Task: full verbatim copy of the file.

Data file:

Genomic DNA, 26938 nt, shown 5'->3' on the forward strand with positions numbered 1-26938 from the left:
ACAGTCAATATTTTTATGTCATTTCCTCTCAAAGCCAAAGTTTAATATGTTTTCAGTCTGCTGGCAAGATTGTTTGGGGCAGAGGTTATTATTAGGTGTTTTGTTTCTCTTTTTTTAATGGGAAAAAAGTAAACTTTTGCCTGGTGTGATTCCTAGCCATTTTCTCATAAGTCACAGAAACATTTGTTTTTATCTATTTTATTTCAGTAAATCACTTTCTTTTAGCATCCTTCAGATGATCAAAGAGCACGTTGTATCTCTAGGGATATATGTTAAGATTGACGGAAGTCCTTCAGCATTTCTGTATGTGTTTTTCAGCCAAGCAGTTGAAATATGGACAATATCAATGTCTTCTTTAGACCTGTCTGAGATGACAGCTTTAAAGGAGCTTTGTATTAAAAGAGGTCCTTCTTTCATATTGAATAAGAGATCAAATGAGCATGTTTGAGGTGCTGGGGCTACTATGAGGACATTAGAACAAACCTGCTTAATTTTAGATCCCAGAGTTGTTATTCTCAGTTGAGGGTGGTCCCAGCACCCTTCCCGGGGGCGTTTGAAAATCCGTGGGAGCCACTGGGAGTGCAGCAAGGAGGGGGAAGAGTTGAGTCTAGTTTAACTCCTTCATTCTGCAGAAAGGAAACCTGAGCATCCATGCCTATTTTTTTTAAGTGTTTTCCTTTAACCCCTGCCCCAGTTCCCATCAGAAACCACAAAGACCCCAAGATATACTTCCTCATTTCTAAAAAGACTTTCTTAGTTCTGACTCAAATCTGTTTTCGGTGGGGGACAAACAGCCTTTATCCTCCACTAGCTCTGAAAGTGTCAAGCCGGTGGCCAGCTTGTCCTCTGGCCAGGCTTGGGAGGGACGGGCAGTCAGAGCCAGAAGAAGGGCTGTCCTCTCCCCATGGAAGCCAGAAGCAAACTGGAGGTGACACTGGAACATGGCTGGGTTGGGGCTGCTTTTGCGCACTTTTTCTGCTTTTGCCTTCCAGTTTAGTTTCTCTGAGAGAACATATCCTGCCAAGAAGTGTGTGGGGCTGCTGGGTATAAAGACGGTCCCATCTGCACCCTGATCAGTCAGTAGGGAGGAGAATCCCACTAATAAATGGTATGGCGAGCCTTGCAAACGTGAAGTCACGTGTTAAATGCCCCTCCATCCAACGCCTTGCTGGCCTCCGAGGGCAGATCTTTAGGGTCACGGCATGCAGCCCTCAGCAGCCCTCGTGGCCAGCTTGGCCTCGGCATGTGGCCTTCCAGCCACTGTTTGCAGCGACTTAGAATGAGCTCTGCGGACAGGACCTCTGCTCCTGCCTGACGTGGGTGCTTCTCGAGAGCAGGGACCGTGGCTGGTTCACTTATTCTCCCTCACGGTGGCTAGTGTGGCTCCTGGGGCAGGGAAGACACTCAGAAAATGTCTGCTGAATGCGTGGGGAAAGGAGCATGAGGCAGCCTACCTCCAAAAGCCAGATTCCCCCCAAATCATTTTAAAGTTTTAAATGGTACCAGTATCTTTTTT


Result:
Genomic DNA, 26938 nt, shown 5'->3' on the forward strand with positions numbered 1-26938 from the left:
ACAGTCAATATTTTTATGTCATTTCCTCTCAAAGCCAAAGTTTAATATGTTTTCAGTCTGCTGGCAAGATTGTTTGGGGCAGAGGTTATTATTAGGTGTTTTGTTTCTCTTTTTTTAATGGGAAAAAAGTAAACTTTTGCCTGGTGTGATTCCTAGCCATTTTCTCATAAGTCACAGAAACATTTGTTTTTATCTATTTTATTTCAGTAAATCACTTTCTTTTAGCATCCTTCAGATGATCAAAGAGCACGTTGTATCTCTAGGGATATATGTTAAGATTGACGGAAGTCCTTCAGCATTTCTGTATGTGTTTTTCAGCCAAGCAGTTGAAATATGGACAATATCAATGTCTTCTTTAGACCTGTCTGAGATGACAGCTTTAAAGGAGCTTTGTATTAAAAGAGGTCCTTCTTTCATATTGAATAAGAGATCAAATGAGCATGTTTGAGGTGCTGGGGCTACTATGAGGACATTAGAACAAACCTGCTTAATTTTAGATCCCAGAGTTGTTATTCTCAGTTGAGGGTGGTCCCAGCACCCTTCCCGGGGGCGTTTGAAAATCCGTGGGAGCCACTGGGAGTGCAGCAAGGAGGGGGAAGAGTTGAGTCTAGTTTAACTCCTTCATTCTGCAGAAAGGAAACCTGAGCATCCATGCCTATTTTTTTTAAGTGTTTTCCTTTAACCCCTGCCCCAGTTCCCATCAGAAACCACAAAGACCCCAAGATATACTTCCTCATTTCTAAAAAGACTTTCTTAGTTCTGACTCAAATCTGTTTTCGGTGGGGGACAAACAGCCTTTATCCTCCACTAGCTCTGAAAGTGTCAAGCCGGTGGCCAGCTTGTCCTCTGGCCAGGCTTGGGAGGGACGGGCAGTCAGAGCCAGAAGAAGGGCTGTCCTCTCCCCATGGAAGCCAGAAGCAAACTGGAGGTGACACTGGAACATGGCTGGGTTGGGGCTGCTTTTGCGCACTTTTTCTGCTTTTGCCTTCCAGTTTAGTTTCTCTGAGAGAACATATCCTGCCAAGAAGTGTGTGGGGCTGCTGGGTATAAAGACGGTCCCATCTGCACCCTGATCAGTCAGTAGGGAGGAGAATCCCACTAATAAATGGTATGGCGAGCCTTGCAAACGTGAAGTCACGTGTTAAATGCCCCTCCATCCAACGCCTTGCTGGCCTCCGAGGGCAGATCTTTAGGGTCACGGCATGCAGCCCTCAGCAGCCCTCGTGGCCAGCTTGGCCTCGGCATGTGGCCTTCCAGCCACTGTTTGCAGCGACTTAGAATGAGCTCTGCGGACAGGACCTCTGCTCCTGCCTGACGTGGGTGCTTCTCGAGAGCAGGGACCGTGGCTGGTTCACTTATTCTCCCTCACGGTGGCTAGTGTGGCTCCTGGGGCAGGGAAGACACTCAGAAAATGTCTGCTGAATGCGTGGGGAAAGGAGCATGAGGCAGCCTACCTCCAAAAGCCAGATTCCCCCCAAATCATTTTAAAGTTTTAAATGGTACCAGTATCTTTTTT